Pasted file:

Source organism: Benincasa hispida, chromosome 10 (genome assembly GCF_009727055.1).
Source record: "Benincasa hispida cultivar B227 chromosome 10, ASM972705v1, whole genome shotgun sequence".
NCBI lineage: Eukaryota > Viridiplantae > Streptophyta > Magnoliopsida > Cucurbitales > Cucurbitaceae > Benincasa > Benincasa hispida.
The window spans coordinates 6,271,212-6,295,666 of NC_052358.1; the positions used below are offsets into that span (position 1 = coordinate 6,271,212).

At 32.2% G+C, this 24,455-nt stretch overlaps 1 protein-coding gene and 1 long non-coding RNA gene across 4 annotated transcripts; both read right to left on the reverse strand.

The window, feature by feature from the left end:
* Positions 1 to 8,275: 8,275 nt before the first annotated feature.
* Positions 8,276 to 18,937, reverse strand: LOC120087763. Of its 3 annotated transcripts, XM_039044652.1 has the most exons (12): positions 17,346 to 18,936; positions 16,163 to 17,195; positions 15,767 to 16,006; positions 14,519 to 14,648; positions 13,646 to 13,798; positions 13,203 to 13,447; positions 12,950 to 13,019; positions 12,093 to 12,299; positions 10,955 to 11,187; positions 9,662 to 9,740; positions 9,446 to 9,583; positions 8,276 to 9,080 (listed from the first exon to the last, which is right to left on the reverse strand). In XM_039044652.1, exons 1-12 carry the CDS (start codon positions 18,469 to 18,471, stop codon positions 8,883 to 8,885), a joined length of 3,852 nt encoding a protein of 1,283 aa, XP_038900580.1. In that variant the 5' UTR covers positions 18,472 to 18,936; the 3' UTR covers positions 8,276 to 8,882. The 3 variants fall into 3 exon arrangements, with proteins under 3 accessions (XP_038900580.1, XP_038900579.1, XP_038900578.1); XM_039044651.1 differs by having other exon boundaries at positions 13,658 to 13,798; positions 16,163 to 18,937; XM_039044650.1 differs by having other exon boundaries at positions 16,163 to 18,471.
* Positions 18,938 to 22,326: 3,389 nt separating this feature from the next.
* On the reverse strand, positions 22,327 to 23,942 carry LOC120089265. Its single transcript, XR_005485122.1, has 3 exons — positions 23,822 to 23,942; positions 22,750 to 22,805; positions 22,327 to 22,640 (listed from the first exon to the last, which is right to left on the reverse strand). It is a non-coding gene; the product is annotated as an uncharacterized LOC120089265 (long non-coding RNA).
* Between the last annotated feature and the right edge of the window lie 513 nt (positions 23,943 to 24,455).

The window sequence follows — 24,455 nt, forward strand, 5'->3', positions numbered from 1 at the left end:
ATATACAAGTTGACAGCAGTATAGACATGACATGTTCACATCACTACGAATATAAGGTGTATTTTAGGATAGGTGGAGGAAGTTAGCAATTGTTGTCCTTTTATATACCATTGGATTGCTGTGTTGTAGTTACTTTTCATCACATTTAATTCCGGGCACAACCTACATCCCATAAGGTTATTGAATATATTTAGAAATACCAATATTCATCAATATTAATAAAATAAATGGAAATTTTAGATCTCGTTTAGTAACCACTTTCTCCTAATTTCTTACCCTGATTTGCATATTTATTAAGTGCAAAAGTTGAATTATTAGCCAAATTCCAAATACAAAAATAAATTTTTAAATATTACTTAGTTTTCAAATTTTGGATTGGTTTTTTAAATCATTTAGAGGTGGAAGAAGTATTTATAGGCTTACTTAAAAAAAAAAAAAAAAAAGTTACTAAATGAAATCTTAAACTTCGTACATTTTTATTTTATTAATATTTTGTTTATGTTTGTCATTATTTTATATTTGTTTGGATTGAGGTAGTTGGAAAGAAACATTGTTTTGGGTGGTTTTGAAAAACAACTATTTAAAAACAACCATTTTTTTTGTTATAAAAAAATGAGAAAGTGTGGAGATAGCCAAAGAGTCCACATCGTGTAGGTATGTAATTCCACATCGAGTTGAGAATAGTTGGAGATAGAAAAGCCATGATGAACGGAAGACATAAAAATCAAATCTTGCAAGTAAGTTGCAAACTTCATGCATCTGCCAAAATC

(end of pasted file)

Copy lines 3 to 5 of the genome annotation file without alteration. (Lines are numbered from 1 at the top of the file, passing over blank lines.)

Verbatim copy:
NCBI lineage: Eukaryota > Viridiplantae > Streptophyta > Magnoliopsida > Cucurbitales > Cucurbitaceae > Benincasa > Benincasa hispida.
The window spans coordinates 6,271,212-6,295,666 of NC_052358.1; the positions used below are offsets into that span (position 1 = coordinate 6,271,212).

At 32.2% G+C, this 24,455-nt stretch overlaps 1 protein-coding gene and 1 long non-coding RNA gene across 4 annotated transcripts; both read right to left on the reverse strand.